How many COVID-19 patients will soon have to go to hospital? How many of them need intensive medical care? To make such predictions, researchers from Saarbrücken have developed a mathematical model that provides precise results for all German states based on extensive data. According to a press release, the scenarios in the online simulator show that there could be 20,000 new cases of infection per day in Germany in two to three weeks if the infection rate remains as high as it is at present.
Almost daily, new record levels of new infections with the coronavirus SARS-CoV-2 are reported in Germany. And in all probability, the COVID-19 case numbers will continue to rise. According to researchers, there could soon be up to 20,000 new cases of infection per day.
Scientists at Saarland University regularly publish detailed forecasts for all German states, which are intended to help politicians and the health care system make decisions. “Unfortunately, we are currently seeing a sharp increase in the reproductive rate (R-value), which indicates how many people an infected person infects on average. In Germany, the R-value is currently estimated at 1.56, in Saarland it is already at 2.0, which means that one infected person infects an average of two other people,” explains Thorsten Lehr, Professor of Clinical Pharmacy at Saarland University.
Strong increase in the number of reproductions
“This means that a significant increase in hospital occupancy is also to be expected. If the infection situation continues as it is at present, we expect in individual German states such as Saarland in two to four weeks as many COVID-19 patients in the normal and intensive care units as were seen at peak times in the first wave in mid-April,” warns the expert, who together with his team and research colleagues has developed the mathematical model on which the online simulator is also based.
The investigations of the Saarbrücken researchers have confirmed the assumption that the number of hospital patients is strongly dependent on the age of the infected persons. “At present, it is mainly younger people who are infected, and the number of hospitalized patients including intensive care patients is correspondingly low. However, in two to three weeks we expect a sevenfold increase in the intensive care required in comparison to the summer and assume that there will be 200,000 Covid19 patients, i.e. active cases, nationwide if the infection rates remain as they are at present,” explains Prof. Lehr. Then there will also be a greater mix of older population groups and more older people could be affected.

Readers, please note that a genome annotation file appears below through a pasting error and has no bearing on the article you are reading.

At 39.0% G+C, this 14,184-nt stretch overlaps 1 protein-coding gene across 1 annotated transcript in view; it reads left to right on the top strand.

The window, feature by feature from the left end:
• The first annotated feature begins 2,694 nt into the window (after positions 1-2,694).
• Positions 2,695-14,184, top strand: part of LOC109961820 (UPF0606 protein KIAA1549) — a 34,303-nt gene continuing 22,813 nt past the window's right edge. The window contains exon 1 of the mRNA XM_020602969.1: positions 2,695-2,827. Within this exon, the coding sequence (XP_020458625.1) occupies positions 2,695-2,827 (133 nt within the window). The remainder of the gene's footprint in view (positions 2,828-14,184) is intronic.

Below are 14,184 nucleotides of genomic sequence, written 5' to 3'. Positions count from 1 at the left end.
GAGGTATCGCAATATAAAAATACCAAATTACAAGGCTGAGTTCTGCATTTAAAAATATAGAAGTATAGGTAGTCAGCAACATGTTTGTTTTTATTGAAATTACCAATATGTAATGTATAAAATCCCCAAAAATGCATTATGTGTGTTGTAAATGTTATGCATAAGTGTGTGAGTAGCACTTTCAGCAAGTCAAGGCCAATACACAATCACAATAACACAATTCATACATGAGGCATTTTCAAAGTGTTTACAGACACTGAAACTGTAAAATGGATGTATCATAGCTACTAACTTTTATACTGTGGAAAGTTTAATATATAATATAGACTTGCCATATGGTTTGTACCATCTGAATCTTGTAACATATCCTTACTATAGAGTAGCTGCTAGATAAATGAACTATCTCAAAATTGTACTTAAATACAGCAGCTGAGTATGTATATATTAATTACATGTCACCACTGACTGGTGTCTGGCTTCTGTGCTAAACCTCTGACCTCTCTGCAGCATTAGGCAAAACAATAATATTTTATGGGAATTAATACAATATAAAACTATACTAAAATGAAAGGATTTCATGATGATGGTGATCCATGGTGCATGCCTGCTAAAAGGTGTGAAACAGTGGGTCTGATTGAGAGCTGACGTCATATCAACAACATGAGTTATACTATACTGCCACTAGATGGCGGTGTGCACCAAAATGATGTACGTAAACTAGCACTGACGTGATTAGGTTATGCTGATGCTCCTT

“The number of deaths is already rising in a worrying way. It could rise sharply with a delay of several weeks, as one fifth of Covid19 intensive care patients still die. Our calculations have confirmed this,” said Lehr. If even more people over 60 fell ill, they could fill the intensive care beds that are currently still available faster than was to be expected after the comparatively quiet summer. “Our simulation model does not currently reflect such a dramatic increase in the figures, as we cannot yet predict the future age structure of patients,” says the pharmacy professor. At the same time, however, he warns that even if it were possible to bring the reproduction rate back below the value 1 by the beginning of November, daily case numbers of more than 10,000 infected persons can still be expected nationwide by the end of the year.
Even at the beginning of the corona pandemic, there was great concern in Germany that intensive care beds and ventilation places in hospitals would not be sufficient. “We therefore not only recorded the number of Covid-19 patients, their inpatient treatment and deaths, but also analyzed the existing capacities in German hospitals. This enabled us to predict at a very early stage how many hospital beds, intensive care places or ventilation places would be needed for the respective infection rates,” explains Prof. Lehr.
The researchers have developed a mathematical model that can be applied in principle to any country, provided the appropriate data basis is available. “In the meantime, we have developed this model not only for Germany, but also for the USA, France, Italy, Spain and Great Britain. For these countries, too, we can accurately predict various scenarios and calculate what would happen if, for example, the ban on contact were to be ignored,” the expert explains. Prof. Lehr points out that any interested layperson can use the online simulator to play through what would happen if the reproduction rate were to change. (ad)
As stated in the communication, the special feature of this COVID-19 research project is the broad database used for the complex calculations: In addition to the surveys of the Robert Koch Institute (RKI) as well as the district and state health authorities, the researched corona case numbers of the “Berliner Morgenpost”, for example, are supplemented. In addition, clinical data of more than 8,000 hospitalized COVID-19 patients from over 100 German hospitals and various data from the health ministries are evaluated. “We are also analyzing how the political interventions during the pandemic will affect the incidence of infection. Our tables and diagrams show exactly what effects, for example, contact restrictions or school closure had. We use these findings for our forecasts and are thus continuously improving the underlying simulation model. We are very pleased with how precisely our calculations can predict actual developments,” says Thorsten Lehr.
Significant increase in corona cases predicted
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